A Facebook video of a funeral procession involving fire apparatus is making the rounds this morning, and aside from the obvious (which has been covered in the comments of the original post), this presents yet another good example of some of the battles that fire departments (and other safety agencies) have to fight that involve no flames. Who would expect a funeral procession for one of our brothers or sisters to be something that someone in the public would balk at? And yet it happens.
As Patrick McNally of the The Daily Undertaker explains,
The word funeral actually comes from the latin word for torchlight procession, the traditional ancient rite, the main event, the respectful and ceremonious transport of a person to their place of rest. This is the final journey, the last walk a family takes with their loved one, the ‘second line’ of the Jazz funeral, and it is both symbolic and healing. The procession is a public expression and enactment of the love, respect, loss of a loved one that allows both family and friends to participate. It is an opportunity for the residents of a town to witness this expression of love and respect.
Funeral processions involving fire apparatus are a department’s way of showing respect as an organization — as the entity, not as individuals. With our proverbial torches lit from the rooftops, grills, and fenders of our chariots, we respectfully and ceremoniously transport a loved one to their place of rest. However, some apparently do not understand why an organization would honor and pay respects, as the entity, to those individuals who have shared a passion for their community — and for the community’s well-being. On the converse of funerals and the showing of respect for those who have passed, we also have those who do not condone the use of community resources in a celebratory manner.
We have recently seen people at odds with firefighters participating in various community activities,Â as well as running errands and doing daily operations within the community — activities that most people would consider benign in nature. Who knows what the real motivation is for some of these opinions? We may not agree, but nonetheless, they are opinions we need to at least be aware of when we choose how we conduct non-emergency functions within our areas.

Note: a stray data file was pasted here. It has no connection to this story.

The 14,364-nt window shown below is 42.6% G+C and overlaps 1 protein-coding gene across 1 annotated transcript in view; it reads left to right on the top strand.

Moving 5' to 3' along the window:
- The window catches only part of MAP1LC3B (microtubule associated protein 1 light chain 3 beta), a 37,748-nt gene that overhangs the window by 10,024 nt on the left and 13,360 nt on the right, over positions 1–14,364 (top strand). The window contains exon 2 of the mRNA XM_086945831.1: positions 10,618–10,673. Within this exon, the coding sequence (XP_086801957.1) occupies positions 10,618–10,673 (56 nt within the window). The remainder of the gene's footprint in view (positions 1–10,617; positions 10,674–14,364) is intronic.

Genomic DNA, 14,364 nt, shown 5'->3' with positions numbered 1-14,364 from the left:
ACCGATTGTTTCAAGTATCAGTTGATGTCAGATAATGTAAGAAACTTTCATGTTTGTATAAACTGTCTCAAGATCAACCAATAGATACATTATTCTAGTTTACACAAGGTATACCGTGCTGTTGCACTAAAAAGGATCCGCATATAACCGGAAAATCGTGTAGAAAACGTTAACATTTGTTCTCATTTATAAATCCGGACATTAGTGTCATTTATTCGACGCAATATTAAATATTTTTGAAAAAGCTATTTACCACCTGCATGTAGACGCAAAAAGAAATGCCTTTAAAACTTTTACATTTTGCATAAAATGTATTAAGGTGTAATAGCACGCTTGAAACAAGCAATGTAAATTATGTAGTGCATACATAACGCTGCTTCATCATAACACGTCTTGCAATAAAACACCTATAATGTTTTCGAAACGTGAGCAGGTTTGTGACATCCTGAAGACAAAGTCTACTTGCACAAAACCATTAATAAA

While some public relations challenges are to be expected, do you ever expect a good will or public service activity to be criticized? The person who posted this video comments critically not only about the use of emergency vehicles for funeral processions, but also the use of public resources in the celebration of community events and achievements. I have read and heard varying opinions on these activities, and my biggest question is this: If your department is criticized for a similar activity, are you prepared to react to it in a professional manner?
In my own community, our department regularly utilizes apparatus in public service activities and good will celebrations. This has been the practice for many, many years. It is not something any of our current personnel just recently instituted. Do most people in the community appreciate it? Without a doubt. Is there a financial expenditure to conduct these activities? Yes. But it also costs money to drive these vehicles on regular maintenance runs, to go to our day-care centers for fire prevention week activities, to direct traffic or park vehicles for non-fire community events, and to clear trees from roadways after a storm passes. What about participation in community parades that are a part of local festivals or holiday commemorations? Are these activities an intelligent use of community resources? The best way to combat criticisms is to be prepared to explain the viable return on investment for these community activities. We are not just out joyriding or using a piece of community property in an irresponsible manner.
So, are you prepared to explain the positives to those who may not readily see why this benefits the community? Here are a number of benefits that we can point to…